Not a single new casino has been built yet in Ontario, but government plans for increasing the number of gambling establishments have slashed the financial worth of existing casinos, resulting in the loss of millions of tax dollars for several municipalities.
Figures provided by the Municipal Property Assessment Corp., a provincial agency that reviews land and building values every four years, show that five of Ontario's eight non-aboriginal casinos are worth substantially less today than in 2008. Both small and big casinos are taking a hit, from a drop of $12-million (50 per cent) in Sault Ste. Marie to $40-million (20 per cent) at Caesars Windsor and $173-million (38 per cent) at Fallsview Resort in Niagara Falls.
For some Ontario casinos, the slide in value started years ago. A higher loonie, tighter border security and a proliferation of casinos south of the border have severely eroded their American customer base. Now, though, casinos proposed for the Greater Toronto Area, Ottawa, North Bay and elsewhere, part of a government bid to transform the province into 29 gaming zones, are also darkening their financial picture – even as cities such as Toronto grapple with whether they want to play host to a glitzy gambling resort.
In all, nearly $260-million in value has been wiped off the books at five Ontario casinos, all built with public dollars.
"They're very special-use properties," noted Larry Hummel, the province's chief assessor. "They can't easily be adapted or repurposed, so you have to be very, very aware of what's happening in the marketplace and what is going to happen."
Some municipalities are balking at the diminished valuations, which will mean lower property tax revenue for civic coffers and for some school boards. It's one of many flash points in Ontario's aggressive gambling makeover, among the biggest privatization efforts in provincial history. Several communities are divided over proposals for new casinos, while an Ontario Lottery and Gaming Corp. plan to give Toronto significantly higher hosting fees – potentially tens of millions of dollars more than other municipalities – sparked an uproar among mayors of smaller communities last week. The furor prompted Premier Kathleen Wynne to pledge that Toronto will not get a special deal if city councillors approve a casino.
The province's chief assessor insists the latest casino property assessments are not speculative and are based on "a high degree of certainty." To determine the casinos' current financial worth, the Municipal Property Assessment Corp. (MPAC) reviewed their revenue history as well as confidential projections from OLG, the provincial agency spearheading the gambling expansion.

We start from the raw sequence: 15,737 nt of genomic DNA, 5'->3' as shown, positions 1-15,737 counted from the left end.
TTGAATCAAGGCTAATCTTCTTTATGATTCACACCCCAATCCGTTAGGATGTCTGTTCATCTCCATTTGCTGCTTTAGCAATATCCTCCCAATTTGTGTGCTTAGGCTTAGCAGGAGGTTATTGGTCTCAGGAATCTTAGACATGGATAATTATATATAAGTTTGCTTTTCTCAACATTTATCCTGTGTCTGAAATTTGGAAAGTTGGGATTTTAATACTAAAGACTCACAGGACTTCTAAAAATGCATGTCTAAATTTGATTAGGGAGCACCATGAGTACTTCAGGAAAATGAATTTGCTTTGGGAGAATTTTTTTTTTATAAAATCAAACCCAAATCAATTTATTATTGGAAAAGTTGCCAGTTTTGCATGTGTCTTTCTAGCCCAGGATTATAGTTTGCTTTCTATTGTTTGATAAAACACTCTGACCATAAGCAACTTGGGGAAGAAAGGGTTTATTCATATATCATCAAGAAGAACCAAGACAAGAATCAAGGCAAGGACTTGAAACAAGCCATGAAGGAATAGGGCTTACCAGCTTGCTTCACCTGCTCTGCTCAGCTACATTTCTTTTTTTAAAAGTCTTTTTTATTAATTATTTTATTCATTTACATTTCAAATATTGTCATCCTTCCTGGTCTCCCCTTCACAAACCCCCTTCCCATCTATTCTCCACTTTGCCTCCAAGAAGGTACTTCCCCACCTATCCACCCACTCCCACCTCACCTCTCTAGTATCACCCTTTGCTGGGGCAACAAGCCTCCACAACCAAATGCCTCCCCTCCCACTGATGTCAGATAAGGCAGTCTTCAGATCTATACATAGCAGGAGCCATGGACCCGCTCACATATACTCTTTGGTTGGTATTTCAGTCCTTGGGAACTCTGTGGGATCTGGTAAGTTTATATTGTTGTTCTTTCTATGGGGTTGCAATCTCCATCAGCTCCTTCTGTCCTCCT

The message MPAC received on plans for new casinos was very clear, Mr. Hummel said: "In terms of the statements by government and OLG, it's not a question about when. It's a question about where."
The OLG, which has routinely appealed property assessments in the past because it felt they were too high, will not appeal the latest valuations, said spokesman Tony Bitonti. He noted the gaming agency provides other economic benefits to municipalities that have casinos, including hosting fees and jobs. Nearly 9,400 people work at the eight casinos that underwent assessment reviews. (MPAC does not assess Casino Rama and Great Blue Heron Casino because they're located on first nation land.)
The casinos whose values have dropped are all near the U.S. border. Aside from Fallsview, Caesars and Sault Ste. Marie, the other gambling centres affected are in Point Edward near Sarnia, which shed $13-million (28 per cent), and Casino Niagara, whose value has fallen by 31.5 per cent: it's worth $17-million less today than in 2008.
Three casinos are faring better: Thunder Bay, Brantford and Thousand Islands in Gananoque. The assessment values of the latter two have more than doubled since 2008, with Brantford rising to $144-million and Thousand Islands to $104-million. All three casinos are farther from the border and their gambling markets aren't saturated, Mr. Hummel said.
In Niagara Falls and Windsor, the diminishing value of their casinos has had a significant impact on municipal budgets. Not long ago, Caesars Windsor was the biggest taxpayer in Windsor, netting the beleaguered motor city nearly $13-million in tax revenue in 2008. These days, however, it is no longer the top contributor. Windsor's chief financial officer, Onorio Colucci, said the casino will deliver just under $5-million to the city in 2013.
"That's where we took a huge, huge, huge whack this year," Windsor Mayor Eddie Francis said. The city, though, does not plan to appeal for a higher assessment. "We think that's the best we can get," the mayor said.
While Windsor has decided against an assessment appeal, the City of Niagara Falls is preparing its case. Chief administrative officer Ken Todd believes proposed casinos in the Toronto region and Hamilton should not have factored in to the current property assessments, noting municipal politicians could still curtail Ontario's gambling expansion. In Toronto, the casino issue will go before Mayor Rob Ford's executive committee some time this year. A council vote is expected to follow.
"In all reality, there is going to be an impact if a casino is built in Toronto," Mr. Todd acknowledged. "But that should be something we have to deal with when it's built."
The drop in the assessed value of both Niagara casinos will mean about a $9-million annual revenue loss, split between the city, region and local school board. Niagara Falls is now assessing how to make up its portion of the shortfall, Mr. Todd said.
Niagara suffered another tax blow recently. This month, the city and region reached a settlement on OLG's appeal of Fallsview's and Casino Niagara's 2004 assessments. The two gambling facilities will receive a $16-million property tax refund. The city's share of the bill, about $5-million, will be covered by a reserve account.